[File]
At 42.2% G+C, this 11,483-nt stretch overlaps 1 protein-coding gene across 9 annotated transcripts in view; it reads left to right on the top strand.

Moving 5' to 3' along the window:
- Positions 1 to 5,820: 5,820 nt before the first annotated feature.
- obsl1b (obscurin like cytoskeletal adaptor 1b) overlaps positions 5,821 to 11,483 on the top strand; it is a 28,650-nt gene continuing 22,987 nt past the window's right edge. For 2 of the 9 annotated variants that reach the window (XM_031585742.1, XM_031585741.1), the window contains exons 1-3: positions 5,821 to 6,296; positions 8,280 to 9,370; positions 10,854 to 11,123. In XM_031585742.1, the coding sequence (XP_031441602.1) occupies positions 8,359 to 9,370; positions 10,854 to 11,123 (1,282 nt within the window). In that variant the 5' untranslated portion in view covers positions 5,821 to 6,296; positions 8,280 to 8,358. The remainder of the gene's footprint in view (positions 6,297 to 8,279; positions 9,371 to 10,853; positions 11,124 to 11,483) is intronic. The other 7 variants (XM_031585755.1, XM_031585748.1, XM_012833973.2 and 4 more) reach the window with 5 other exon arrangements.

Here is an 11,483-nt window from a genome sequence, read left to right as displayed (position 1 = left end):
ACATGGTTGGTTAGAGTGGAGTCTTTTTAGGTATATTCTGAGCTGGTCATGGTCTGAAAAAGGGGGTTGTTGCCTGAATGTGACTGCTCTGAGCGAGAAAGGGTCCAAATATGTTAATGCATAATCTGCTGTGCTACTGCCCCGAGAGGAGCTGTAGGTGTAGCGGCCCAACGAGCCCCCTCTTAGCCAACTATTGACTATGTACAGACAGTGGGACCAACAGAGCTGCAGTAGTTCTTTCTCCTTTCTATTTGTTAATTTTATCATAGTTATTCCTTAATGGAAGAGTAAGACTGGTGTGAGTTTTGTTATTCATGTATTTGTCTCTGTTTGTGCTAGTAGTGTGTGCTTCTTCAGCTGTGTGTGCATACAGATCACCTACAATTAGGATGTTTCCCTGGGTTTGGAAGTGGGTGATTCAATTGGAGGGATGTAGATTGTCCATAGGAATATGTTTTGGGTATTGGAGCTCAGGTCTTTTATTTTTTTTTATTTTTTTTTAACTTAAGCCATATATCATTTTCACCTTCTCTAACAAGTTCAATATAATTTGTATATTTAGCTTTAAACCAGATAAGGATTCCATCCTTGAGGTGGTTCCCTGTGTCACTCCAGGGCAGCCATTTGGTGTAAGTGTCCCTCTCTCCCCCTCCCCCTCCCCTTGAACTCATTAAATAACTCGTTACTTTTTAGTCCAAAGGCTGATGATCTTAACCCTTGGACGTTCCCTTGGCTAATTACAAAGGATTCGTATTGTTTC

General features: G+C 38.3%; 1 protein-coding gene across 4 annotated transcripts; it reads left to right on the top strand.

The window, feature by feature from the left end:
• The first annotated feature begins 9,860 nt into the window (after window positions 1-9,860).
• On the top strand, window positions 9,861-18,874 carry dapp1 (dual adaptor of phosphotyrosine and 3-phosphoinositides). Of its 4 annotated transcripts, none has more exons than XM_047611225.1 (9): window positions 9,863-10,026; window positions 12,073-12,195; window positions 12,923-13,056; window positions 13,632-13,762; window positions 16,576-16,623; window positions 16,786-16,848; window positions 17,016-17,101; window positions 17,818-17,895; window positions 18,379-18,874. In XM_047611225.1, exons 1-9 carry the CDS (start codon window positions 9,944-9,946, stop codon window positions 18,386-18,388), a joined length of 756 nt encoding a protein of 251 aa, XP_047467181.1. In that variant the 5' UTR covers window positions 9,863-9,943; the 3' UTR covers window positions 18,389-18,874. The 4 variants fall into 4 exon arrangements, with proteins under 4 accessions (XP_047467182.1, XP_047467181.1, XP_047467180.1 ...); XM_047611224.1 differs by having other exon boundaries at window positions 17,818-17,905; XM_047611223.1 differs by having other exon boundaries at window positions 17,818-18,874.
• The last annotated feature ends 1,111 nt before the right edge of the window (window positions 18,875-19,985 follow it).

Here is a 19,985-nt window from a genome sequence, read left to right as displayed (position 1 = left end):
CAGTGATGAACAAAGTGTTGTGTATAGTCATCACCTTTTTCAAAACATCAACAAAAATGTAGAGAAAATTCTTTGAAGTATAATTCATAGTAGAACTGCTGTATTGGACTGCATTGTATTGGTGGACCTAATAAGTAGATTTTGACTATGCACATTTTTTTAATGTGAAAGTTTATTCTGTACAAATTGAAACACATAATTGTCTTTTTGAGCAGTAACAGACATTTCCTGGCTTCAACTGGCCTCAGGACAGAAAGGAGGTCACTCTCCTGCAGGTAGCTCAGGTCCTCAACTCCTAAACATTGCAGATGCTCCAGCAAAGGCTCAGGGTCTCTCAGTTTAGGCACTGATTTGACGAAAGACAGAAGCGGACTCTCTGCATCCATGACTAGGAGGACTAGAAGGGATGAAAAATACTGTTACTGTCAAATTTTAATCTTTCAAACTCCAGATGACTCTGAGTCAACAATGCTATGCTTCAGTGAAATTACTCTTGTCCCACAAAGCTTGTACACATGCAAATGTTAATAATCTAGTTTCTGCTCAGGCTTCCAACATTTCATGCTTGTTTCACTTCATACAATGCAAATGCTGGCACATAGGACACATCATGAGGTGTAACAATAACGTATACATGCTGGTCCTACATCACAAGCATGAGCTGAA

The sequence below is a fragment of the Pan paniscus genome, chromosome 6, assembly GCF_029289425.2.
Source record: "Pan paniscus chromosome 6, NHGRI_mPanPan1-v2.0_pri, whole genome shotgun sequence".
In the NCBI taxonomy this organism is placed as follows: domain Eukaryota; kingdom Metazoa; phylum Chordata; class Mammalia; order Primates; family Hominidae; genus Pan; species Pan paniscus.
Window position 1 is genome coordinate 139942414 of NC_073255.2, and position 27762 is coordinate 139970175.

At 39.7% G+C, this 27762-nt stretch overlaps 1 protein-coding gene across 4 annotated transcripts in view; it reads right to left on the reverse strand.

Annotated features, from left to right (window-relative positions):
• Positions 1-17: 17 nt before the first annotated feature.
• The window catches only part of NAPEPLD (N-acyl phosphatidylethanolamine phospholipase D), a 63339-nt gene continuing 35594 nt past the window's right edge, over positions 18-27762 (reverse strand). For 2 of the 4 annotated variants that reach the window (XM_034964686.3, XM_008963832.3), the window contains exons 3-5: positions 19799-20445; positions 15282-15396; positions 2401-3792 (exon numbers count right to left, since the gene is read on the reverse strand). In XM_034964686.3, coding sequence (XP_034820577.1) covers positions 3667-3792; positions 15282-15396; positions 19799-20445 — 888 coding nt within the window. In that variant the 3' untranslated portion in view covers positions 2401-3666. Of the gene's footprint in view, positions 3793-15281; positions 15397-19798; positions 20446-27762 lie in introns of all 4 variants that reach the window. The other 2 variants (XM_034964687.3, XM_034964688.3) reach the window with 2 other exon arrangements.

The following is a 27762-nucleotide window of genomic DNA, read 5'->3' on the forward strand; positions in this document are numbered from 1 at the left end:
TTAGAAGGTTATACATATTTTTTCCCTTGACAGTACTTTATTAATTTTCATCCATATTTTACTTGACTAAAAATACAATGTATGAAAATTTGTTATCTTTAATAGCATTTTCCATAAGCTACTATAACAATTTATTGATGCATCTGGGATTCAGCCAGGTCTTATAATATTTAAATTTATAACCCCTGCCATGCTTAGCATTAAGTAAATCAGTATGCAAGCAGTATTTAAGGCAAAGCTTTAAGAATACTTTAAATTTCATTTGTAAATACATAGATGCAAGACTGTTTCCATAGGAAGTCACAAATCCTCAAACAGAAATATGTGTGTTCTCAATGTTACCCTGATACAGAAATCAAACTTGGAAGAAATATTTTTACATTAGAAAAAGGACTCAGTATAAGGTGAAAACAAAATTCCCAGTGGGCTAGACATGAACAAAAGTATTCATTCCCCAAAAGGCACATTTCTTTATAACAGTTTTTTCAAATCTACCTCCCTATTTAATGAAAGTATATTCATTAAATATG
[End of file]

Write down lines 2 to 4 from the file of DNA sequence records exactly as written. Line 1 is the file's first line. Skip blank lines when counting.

Moving 5' to 3' along the window:
- Positions 1 to 5,820: 5,820 nt before the first annotated feature.
- obsl1b (obscurin like cytoskeletal adaptor 1b) overlaps positions 5,821 to 11,483 on the top strand; it is a 28,650-nt gene continuing 22,987 nt past the window's right edge. For 2 of the 9 annotated variants that reach the window (XM_031585742.1, XM_031585741.1), the window contains exons 1-3: positions 5,821 to 6,296; positions 8,280 to 9,370; positions 10,854 to 11,123. In XM_031585742.1, the coding sequence (XP_031441602.1) occupies positions 8,359 to 9,370; positions 10,854 to 11,123 (1,282 nt within the window). In that variant the 5' untranslated portion in view covers positions 5,821 to 6,296; positions 8,280 to 8,358. The remainder of the gene's footprint in view (positions 6,297 to 8,279; positions 9,371 to 10,853; positions 11,124 to 11,483) is intronic. The other 7 variants (XM_031585755.1, XM_031585748.1, XM_012833973.2 and 4 more) reach the window with 5 other exon arrangements.